Navigating business licenses and permits
While the requirements will vary by state and across industries, there are several types of business licenses and permits nearly every business needs to stay operational.
1. Business licenses
Start by filing for a business license with your city, depending on what business type you form. The city will determine if your location fits the zoning requirements for your business. If not, you might need to file for a conditional use permit, but be sure to check with your local government.
2. Professional licenses
Professional services such as those provided by doctors, lawyers, hairstylists, and dentists are required to have special licenses to operate. Consult your industry's leading agency to find out what particular licensing is required for your professional services business.
3. Federal licenses
If your business is in a federally regulated industry you will have additional licensing requirements. The alcohol, aviation, and transportation industries, for instance, require special licenses and permits from federal agencies.
4. Local licenses
Many professionals are required to pass state examinations to receive special licensing, such as plumbers, electricians, building contractors, and insurance agents. Some cities even require special documentation for certain occupations. Contact your state and city governments to find out what certifications you need. If your business is located outside of city limits, contact your county government.
5. Sales tax licenses
Sometimes called a seller's permit, a sales tax license can be obtained through your state government. Most businesses that sell taxable goods and services must have a seller's permit, or risk expensive penalties and fines.
6. Health and safety permits
The county health department must inspect businesses that intend to sell food in order for those businesses to receive a health permit. In some cases, you might also need a special permit from the fire department to establish capacity limits.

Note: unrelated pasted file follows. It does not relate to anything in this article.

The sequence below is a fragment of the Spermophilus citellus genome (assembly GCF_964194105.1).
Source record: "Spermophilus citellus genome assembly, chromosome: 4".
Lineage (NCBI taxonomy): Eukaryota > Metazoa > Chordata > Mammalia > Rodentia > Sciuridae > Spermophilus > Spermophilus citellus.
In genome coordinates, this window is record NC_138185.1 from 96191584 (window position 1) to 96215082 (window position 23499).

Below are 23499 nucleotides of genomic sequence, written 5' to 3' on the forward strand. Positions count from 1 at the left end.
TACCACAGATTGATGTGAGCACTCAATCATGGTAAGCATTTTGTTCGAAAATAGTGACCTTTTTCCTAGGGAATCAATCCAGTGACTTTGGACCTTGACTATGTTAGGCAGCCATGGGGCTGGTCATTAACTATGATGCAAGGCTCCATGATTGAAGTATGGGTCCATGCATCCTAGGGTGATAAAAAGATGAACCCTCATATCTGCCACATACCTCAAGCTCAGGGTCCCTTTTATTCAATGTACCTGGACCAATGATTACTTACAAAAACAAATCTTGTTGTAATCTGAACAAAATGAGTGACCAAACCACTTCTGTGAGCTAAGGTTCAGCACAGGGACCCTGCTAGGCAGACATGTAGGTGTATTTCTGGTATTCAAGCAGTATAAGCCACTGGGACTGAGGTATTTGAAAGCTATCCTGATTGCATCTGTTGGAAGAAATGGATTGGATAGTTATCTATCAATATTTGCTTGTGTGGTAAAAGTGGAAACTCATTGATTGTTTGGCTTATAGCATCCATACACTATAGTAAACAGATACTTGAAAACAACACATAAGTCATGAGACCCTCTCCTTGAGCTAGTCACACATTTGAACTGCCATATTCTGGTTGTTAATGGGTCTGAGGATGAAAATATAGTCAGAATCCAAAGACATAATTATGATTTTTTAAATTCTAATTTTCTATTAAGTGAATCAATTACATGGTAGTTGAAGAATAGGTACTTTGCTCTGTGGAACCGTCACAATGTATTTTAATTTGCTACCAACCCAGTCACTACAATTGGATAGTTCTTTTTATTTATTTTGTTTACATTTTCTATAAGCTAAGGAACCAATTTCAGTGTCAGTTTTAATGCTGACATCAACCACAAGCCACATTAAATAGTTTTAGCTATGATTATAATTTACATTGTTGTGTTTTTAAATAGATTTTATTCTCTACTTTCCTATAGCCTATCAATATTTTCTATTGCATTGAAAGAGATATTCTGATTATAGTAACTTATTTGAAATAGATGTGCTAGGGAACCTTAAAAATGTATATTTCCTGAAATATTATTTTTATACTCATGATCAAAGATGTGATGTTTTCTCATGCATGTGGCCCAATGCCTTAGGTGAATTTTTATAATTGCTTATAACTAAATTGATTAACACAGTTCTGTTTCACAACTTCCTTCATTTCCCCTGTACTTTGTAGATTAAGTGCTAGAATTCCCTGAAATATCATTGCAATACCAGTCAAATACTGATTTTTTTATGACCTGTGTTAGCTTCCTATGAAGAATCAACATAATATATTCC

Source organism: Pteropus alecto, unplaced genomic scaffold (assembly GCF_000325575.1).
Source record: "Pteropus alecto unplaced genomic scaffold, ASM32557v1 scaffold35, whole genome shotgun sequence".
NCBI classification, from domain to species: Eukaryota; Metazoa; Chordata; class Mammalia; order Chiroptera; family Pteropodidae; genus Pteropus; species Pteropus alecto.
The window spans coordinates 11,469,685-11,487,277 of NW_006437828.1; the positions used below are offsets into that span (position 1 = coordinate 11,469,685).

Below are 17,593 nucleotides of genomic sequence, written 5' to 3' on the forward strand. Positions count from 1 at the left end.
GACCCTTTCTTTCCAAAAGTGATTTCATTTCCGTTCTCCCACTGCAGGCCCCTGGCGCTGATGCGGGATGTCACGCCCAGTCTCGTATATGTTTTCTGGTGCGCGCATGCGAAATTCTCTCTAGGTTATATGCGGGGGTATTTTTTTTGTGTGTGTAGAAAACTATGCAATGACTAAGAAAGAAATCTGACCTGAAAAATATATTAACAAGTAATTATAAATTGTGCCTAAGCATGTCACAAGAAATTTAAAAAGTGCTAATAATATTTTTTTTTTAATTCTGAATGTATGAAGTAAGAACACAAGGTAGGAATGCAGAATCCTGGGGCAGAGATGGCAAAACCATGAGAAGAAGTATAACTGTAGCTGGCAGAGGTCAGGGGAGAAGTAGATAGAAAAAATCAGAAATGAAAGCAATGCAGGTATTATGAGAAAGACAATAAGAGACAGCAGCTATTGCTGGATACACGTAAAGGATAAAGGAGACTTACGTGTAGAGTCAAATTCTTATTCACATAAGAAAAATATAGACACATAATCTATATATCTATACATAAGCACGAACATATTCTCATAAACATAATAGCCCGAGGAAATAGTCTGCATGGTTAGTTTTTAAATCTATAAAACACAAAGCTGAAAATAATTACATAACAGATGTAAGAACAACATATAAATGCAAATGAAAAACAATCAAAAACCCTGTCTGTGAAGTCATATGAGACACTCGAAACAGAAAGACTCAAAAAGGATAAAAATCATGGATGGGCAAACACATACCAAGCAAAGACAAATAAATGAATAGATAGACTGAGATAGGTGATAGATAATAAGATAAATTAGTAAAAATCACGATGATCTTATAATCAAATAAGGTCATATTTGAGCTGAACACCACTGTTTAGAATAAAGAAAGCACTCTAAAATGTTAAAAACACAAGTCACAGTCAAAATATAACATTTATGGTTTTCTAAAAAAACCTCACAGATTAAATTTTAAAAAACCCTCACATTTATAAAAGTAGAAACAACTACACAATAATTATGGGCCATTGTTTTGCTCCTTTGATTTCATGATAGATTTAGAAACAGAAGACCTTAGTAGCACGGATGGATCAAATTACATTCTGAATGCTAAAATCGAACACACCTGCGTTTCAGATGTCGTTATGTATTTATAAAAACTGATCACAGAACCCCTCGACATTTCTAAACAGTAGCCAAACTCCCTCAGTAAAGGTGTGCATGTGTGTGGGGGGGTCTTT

7. Labor department regulations
If you hire employees you will need to register your business with your state labor department, which will help you understand the requirements for providing benefits like unemployment insurance and workers' compensation.
8. DBA licenses
A "Doing Business As" license allows you to operate a business using a fictitious name, or one different from your own. Not all states require that you register for a DBA license, so be sure to check with your state government.
9. Sign permits
Many cities have regulations regarding sign locations, sizes, and even types that can be displayed. Take note of your city's guidelines before investing in a new sign.
10. Home occupation permit
If you run a home-based business, you'll likely need a home-occupation permit issued from your state or local government. Consulting and freelance businesses often don't need additional licensing beyond that, but businesses like childcare and food service might need supplementary permits. If you're a member of a homeowner's association, you also need to check its guidelines on home-based businesses.
If you're just starting your business, consider the time it'll take to obtain the necessary licenses and permits — that's time you won't be able to generate sales. To avoid costly fines once you're up and running, track your renewal dates by maintaining copies of all your licenses and permits. Make sure all documents are properly displayed, and remember that your licensing requirements might change as your business evolves.